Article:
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Plant and Soil Sciences Student Spotlight: Bradley Wilson

Tuesday, March 30, 2021

STILLWATER, Okla. – Bradley Wilson is a Ph.D. student in the department of plant and soil sciences at Oklahoma State University. He is set to graduate December of 2021.

 

Bradley came to OSU to work with Dr. Seth Byrd to deepen his knowledge in cotton production. Byrd spoke with a colleague at Mississippi State University and mentioned he needed a Ph.D. student to work on an exciting new cotton research project. The friend immediately mentioned Wilson.

 

“While I was working on my master’s at Mississippi State University my advisor mentioned an opportunity to pursue my Ph.D. under Dr. Byrd at OSU,” Wilson said. “With Dr. Byrd’s background in cotton research, I knew it would be a perfect fit.”

 

“It has been a pleasure to work with Bradley,” Byrd said. “He is a humble, hard working young man who doesn’t mind getting dirty.”

 

Wilson’s research in cotton production is extensive; however, he did not grow up around the cotton industry. His only connection to cotton came from his father’s work with the North Carolina Department of Agriculture and a family member in Mississippi.

 

Bradley became interested in plant and soil sciences at North Carolina State University, where he graduated with a Bachelor of Science in plant and soil sciences with a crop production emphasis in 2016.

 

“I stayed close to home for my bachelor’s degree,” Wilson said and then decided to move west to Mississippi State University where he earned a Master of Science in Agronomy with a minor plant pathology emphasis. His thesis at MSU was the evaluation of nematode control practices on cotton growth and yield in nematode infested soils, and evaluation of bacterial blight inoculation timing on cotton yield.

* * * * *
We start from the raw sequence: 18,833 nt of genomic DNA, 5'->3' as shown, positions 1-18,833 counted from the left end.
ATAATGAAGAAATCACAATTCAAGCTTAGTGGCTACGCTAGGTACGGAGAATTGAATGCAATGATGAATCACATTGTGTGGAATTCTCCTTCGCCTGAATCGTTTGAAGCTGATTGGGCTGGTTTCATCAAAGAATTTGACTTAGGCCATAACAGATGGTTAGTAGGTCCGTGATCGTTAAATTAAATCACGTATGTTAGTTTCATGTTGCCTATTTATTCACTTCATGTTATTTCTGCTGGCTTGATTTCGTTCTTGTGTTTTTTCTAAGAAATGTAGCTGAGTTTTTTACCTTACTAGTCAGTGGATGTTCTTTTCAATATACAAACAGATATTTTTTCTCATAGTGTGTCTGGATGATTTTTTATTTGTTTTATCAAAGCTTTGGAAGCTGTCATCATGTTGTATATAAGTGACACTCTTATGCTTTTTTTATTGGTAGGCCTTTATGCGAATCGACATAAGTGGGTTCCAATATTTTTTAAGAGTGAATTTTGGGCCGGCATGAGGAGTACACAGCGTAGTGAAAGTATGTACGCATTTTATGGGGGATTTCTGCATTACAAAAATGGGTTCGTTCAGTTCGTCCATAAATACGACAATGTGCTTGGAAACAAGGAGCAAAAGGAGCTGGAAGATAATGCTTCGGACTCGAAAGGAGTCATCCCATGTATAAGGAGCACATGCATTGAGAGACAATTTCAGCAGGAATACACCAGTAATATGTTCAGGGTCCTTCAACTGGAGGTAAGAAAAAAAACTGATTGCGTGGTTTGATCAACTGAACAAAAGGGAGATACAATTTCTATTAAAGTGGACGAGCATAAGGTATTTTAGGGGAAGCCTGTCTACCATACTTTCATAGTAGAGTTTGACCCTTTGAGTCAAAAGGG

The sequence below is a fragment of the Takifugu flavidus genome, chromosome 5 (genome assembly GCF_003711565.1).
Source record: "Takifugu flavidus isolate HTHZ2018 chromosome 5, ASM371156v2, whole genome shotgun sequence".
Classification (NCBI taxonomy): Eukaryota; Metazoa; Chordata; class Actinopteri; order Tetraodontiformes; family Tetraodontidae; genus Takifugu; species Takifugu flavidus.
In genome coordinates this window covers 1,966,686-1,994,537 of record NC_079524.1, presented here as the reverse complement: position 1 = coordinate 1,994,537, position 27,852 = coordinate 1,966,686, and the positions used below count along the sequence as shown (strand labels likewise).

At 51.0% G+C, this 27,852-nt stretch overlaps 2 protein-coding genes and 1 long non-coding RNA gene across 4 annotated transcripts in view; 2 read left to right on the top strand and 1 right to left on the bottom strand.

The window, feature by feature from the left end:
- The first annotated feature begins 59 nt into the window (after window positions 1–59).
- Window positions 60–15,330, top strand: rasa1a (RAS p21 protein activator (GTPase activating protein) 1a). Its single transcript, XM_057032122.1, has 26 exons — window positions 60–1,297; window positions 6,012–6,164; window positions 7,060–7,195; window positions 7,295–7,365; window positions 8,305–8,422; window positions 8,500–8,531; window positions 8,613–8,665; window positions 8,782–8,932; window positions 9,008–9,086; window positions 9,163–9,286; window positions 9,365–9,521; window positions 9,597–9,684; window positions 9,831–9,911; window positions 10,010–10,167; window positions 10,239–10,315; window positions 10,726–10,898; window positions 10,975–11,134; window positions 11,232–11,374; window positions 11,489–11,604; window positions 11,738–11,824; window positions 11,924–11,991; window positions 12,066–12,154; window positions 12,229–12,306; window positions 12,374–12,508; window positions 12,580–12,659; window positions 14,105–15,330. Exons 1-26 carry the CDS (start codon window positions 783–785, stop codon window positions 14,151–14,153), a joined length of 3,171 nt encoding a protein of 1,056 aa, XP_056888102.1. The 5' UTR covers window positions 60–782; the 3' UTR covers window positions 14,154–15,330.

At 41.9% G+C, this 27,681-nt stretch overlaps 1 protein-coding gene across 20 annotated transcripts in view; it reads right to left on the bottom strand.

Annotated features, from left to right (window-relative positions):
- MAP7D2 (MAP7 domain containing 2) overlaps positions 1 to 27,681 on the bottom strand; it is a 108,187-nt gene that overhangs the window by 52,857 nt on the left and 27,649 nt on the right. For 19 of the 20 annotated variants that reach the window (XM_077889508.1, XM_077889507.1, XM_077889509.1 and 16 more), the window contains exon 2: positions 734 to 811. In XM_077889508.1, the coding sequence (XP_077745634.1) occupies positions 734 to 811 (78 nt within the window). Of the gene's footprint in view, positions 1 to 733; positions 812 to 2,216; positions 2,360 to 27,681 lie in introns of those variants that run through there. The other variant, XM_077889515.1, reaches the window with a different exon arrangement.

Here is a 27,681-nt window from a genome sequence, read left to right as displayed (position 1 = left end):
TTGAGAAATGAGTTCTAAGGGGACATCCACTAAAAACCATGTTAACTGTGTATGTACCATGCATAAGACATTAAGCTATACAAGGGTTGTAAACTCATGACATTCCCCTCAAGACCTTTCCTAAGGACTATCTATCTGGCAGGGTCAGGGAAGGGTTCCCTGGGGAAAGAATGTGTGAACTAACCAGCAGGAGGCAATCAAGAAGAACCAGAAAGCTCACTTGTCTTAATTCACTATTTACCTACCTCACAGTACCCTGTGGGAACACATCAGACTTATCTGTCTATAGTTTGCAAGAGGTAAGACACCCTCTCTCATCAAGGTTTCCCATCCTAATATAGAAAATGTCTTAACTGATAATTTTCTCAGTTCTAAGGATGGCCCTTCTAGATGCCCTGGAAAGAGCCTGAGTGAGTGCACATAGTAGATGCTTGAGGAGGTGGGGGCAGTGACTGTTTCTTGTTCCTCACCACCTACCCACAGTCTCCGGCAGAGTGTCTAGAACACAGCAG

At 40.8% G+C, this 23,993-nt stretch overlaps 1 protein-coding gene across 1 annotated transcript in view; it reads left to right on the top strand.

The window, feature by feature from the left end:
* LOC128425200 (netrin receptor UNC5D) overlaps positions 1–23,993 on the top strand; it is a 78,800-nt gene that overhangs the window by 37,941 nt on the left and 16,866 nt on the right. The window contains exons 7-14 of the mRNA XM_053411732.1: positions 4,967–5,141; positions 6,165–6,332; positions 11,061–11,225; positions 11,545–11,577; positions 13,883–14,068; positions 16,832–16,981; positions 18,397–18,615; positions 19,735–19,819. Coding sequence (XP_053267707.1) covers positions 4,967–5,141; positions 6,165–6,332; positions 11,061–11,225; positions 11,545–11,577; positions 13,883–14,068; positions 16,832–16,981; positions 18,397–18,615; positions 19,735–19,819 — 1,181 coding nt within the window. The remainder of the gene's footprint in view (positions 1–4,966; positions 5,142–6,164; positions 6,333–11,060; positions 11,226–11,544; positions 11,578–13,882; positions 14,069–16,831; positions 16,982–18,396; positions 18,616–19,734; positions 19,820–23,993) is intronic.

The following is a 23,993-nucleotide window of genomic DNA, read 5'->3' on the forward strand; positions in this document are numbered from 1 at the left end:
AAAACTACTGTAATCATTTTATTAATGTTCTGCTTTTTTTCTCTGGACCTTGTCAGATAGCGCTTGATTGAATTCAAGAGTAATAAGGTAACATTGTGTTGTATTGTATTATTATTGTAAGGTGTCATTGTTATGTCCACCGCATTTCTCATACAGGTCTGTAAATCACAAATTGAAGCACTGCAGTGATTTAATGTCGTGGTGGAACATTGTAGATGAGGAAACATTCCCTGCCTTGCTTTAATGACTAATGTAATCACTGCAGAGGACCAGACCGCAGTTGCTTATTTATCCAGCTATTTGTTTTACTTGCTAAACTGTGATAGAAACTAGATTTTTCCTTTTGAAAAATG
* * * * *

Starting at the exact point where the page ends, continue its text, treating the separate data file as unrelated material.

At OSU, Wilson’s Ph.D. research project focuses on improving cotton fiber quality.

 

“As a Ph.D. student my responsibilities include leading the field data collection and analysis of a collaborative project with Texas A&M AgriLife Research,” Wilson said. “The research is funded by the USDA Organic Agriculture Research and Extension initiative.”

 

The goal of the project is to determine if okra leaf cotton varieties can be used as a pre-bloom visual marker for purity in organic cotton production.

 

“My primary involvement in the project is identifying leaf pubescence characteristics of okra and normal leaf cotton lines,” Wilson said. “I compare the density of leaf and bract hairs, or trichomes, between various varieties within and across the two leaf shapes.”

 

The goal of this project is to identify okra leaf lines that are suitable candidates to serve as organic varieties that promote high quality fiber production though reduced leaf and trash content because of minimal leaf and bract pubescence.

 

Wilson is also working on another project.

 

“I am also involved with a multi-state collaborative project,” Wilson said. “This project is funded by the Fluid Fertilizer Foundation and is evaluating the utility and impact of foliar fertilization of cotton. The research team includes groups at both Oklahoma State University and Texas A&M.”

 

Other projects Wilson supervises or participates in include evaluation of cover crop species and termination timing for dryland cotton production, on-farm variety trials conducted across Oklahoma, and harvest aid management projects that evaluate both products and application timing to optimize harvest preparation activities and fiber quality.

 

Editor: Molly Faught, Oklahoma State University Agricultural Communications Writing Center

 

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